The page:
Bruce Springsteen Shows That He's No Longer the 'Boss'

Syracuse Post, 1992-11-14, by: Larry Hoyt
The concert had it's high points, but the rock star needs the E Street Band
Bruce Springsteen is rock'n'rolls man-in-the-middle. As he repeatedly showed during his mixed-bag marathon concert at the Carrier Dome Friday night - before a less-than-sell-out crowd of around 30,000 - the singer-songwriter once referred to in pop music as "the Boss" is no longer the top player in the rock'n'roll ballgame. Neither a "golden oldie" nor an upstart challenger on the cutting edge, Springsteen is now, at 43, a cagy rock veteran busy redefining his image, his sound, and the focus of his message.

The concert began shortly after 8 p.m. with Springsteen's warm greetings to the crowd: "Hello, my friends. Ready for a big night in the big room?" Then came Springsteen's drill-sargeant countdown - one of the most familiar send-offs in the annals of rock: "One, two, a one two three FOUR." Springsteen and his new 10-piece band tore into "Better Days". one of the better songs from Springsteen's two recent albums, "Lucky Town" and "Human Touch," opening the show on a positive note. Raising his right hand in the air, as if he were "testifying" at a gospel revival meeting, Springsteen set the stage for the flow of gospel and R'n'B musical influences that appear more regularly in his recent work. "Local Hero," one of his lesser new songs, followed, complete with an extended dual electric guitar jam with second guitarist Shane Fontayne that turned into a jumble of overamplified, earpiercing distortion.

In years past, when Springsteen toured with his former band mates, the E Street Band, Springsteen's melodies often soared in arrangements featuring Clarence Clemons' saxophone, the keyboard work of Danny Federici, and the tasteful guitar work of Nils Lofgren or Little Steven Van Zandt. On this tour, the E Street Band has been left behind, and their presence is sorely missed.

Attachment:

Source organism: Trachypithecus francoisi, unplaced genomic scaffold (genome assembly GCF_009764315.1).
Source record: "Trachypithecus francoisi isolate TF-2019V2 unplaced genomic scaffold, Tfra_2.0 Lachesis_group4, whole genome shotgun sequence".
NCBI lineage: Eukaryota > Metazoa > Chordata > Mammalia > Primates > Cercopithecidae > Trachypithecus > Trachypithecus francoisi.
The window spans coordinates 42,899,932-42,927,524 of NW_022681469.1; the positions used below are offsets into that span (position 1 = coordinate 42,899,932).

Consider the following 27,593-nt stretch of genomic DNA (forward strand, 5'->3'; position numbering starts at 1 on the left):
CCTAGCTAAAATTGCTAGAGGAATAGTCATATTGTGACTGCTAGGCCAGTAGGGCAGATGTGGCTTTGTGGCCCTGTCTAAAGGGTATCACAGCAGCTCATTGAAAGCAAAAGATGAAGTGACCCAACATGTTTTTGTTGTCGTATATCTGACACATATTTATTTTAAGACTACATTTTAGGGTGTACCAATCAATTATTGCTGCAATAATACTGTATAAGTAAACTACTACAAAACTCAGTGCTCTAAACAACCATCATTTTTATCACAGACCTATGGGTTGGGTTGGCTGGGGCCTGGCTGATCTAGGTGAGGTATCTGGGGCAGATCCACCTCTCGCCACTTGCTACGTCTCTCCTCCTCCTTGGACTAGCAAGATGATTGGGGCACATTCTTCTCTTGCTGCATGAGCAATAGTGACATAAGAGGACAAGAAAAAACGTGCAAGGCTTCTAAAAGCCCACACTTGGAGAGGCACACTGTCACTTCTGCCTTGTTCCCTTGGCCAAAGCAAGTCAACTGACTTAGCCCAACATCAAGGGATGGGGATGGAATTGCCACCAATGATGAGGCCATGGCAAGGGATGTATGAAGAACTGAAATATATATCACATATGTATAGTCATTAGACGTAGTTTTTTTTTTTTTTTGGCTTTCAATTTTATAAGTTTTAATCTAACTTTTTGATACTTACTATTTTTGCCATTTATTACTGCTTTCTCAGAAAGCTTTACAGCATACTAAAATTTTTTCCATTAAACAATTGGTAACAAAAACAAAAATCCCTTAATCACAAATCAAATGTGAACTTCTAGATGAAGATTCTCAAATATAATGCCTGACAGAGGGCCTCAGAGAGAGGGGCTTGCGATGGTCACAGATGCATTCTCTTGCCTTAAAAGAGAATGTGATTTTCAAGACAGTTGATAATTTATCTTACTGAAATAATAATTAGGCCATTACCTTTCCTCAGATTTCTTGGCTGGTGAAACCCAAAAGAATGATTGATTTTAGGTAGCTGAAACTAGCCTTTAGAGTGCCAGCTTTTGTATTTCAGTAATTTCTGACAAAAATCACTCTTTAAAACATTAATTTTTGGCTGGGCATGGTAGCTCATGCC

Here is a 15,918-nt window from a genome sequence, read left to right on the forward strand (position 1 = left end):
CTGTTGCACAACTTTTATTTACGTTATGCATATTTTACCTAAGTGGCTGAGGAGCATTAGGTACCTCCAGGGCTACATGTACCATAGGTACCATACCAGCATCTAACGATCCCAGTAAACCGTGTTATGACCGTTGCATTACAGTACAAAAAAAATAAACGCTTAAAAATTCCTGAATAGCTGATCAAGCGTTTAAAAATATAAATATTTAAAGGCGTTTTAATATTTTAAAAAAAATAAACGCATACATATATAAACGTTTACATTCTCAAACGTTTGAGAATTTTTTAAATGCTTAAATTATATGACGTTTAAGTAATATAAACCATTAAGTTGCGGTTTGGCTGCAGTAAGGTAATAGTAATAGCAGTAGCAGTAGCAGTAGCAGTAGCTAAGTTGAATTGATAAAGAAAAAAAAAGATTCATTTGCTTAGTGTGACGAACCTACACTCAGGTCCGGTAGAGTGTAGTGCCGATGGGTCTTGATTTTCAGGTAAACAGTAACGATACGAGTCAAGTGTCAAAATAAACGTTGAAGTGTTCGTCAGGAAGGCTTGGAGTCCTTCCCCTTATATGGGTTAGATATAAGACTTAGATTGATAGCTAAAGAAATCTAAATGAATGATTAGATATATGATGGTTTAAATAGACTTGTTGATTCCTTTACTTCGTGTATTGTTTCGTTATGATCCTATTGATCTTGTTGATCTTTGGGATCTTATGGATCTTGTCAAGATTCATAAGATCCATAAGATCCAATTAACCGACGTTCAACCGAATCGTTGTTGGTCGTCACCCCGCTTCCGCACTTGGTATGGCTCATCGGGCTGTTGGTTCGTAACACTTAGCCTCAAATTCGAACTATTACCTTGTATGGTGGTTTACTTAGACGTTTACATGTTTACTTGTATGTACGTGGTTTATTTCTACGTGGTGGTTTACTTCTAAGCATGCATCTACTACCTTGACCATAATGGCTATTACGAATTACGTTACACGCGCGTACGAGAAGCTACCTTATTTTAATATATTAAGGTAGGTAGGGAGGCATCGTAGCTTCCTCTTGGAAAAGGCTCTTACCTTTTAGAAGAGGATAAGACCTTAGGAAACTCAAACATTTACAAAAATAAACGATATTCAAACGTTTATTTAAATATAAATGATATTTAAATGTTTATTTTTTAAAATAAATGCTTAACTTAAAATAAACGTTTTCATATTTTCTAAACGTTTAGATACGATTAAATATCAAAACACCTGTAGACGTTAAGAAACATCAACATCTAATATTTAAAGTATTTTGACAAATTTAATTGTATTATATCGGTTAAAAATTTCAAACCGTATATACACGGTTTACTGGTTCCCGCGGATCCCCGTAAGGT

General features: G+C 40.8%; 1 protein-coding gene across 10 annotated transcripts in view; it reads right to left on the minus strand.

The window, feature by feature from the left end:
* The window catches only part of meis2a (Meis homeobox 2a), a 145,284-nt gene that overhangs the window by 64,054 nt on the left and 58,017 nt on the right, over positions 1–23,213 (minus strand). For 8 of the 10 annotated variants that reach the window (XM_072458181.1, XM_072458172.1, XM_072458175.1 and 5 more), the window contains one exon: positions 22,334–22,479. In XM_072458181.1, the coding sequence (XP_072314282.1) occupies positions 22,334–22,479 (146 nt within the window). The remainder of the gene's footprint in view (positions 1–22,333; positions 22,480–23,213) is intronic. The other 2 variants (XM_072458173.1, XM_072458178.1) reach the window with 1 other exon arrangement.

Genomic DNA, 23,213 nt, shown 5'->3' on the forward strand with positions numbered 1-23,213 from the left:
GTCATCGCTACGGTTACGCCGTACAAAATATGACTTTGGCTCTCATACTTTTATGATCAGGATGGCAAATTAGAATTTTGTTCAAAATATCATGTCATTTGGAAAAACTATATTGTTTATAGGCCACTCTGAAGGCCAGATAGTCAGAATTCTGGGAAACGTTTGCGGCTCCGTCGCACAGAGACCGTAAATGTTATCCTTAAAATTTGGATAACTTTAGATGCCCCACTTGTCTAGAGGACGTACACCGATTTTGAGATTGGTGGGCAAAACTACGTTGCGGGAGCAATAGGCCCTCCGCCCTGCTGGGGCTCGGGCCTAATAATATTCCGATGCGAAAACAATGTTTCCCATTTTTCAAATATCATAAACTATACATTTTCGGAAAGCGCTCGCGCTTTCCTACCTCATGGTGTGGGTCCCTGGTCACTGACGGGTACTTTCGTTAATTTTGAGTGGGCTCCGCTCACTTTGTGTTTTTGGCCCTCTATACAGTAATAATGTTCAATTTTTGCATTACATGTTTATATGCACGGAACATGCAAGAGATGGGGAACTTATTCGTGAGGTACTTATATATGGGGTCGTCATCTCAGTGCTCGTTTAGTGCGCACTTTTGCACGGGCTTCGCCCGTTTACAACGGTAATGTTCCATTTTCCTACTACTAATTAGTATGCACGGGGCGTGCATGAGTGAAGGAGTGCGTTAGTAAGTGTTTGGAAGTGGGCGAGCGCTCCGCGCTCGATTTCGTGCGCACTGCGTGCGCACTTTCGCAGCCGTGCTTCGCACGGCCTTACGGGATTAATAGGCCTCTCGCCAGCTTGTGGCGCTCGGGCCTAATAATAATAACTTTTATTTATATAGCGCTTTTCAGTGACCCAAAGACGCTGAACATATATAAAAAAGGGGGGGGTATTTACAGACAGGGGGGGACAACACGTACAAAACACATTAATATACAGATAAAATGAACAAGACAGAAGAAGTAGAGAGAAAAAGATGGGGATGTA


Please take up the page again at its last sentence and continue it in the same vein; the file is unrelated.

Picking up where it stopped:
While a former E-Streeter, "Professor" Roy Bittan, still adds his own trademark keyboard licks to such Springsteen classics as "Darkness on the Edge of Town" and "Badlands," too much of Springsteen's new sound relies solely on the sonic attack of the electric guitar. Too many times Friday night, the dual guitar assault from Springsteen and Fontayne came across, not as a melodic exchange, but rather as a chaotic cat-fight. Springsteen's current band features a five-member vocal chorus that added a luch texture to the gospel qualities of "Real World," and complemented the moodiness of "Darkness on the Edge of Town". Backup singer Bobby King was especially impressive when he stepped out front with Springsteen for "A Man's Job" and the strolling exhortations of "Roll of the Dice."

Also included in the first of two roller-coaster sets were new tunes "Lucky Town," "Big Muddy," the overwrought "57 Channels (And Nothing On)," "Living Proof," "I'm Waiting for You" - this dedicated to Bill Clinton ? and the rollicking "Leap of Faith." Generally, the older songs received the best audience response - "Trapped," "The River," "Cover Me," "Bobby Jean," "Thunder Road," "Working on the Highway" and "Born to Run." To his die-hard fans, Springsteen may still be Boss, but to a good part of the mainstream rock audience, the Boss's glory days are fading.

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1992-11-13 Carrier Dome, Syracuse, NY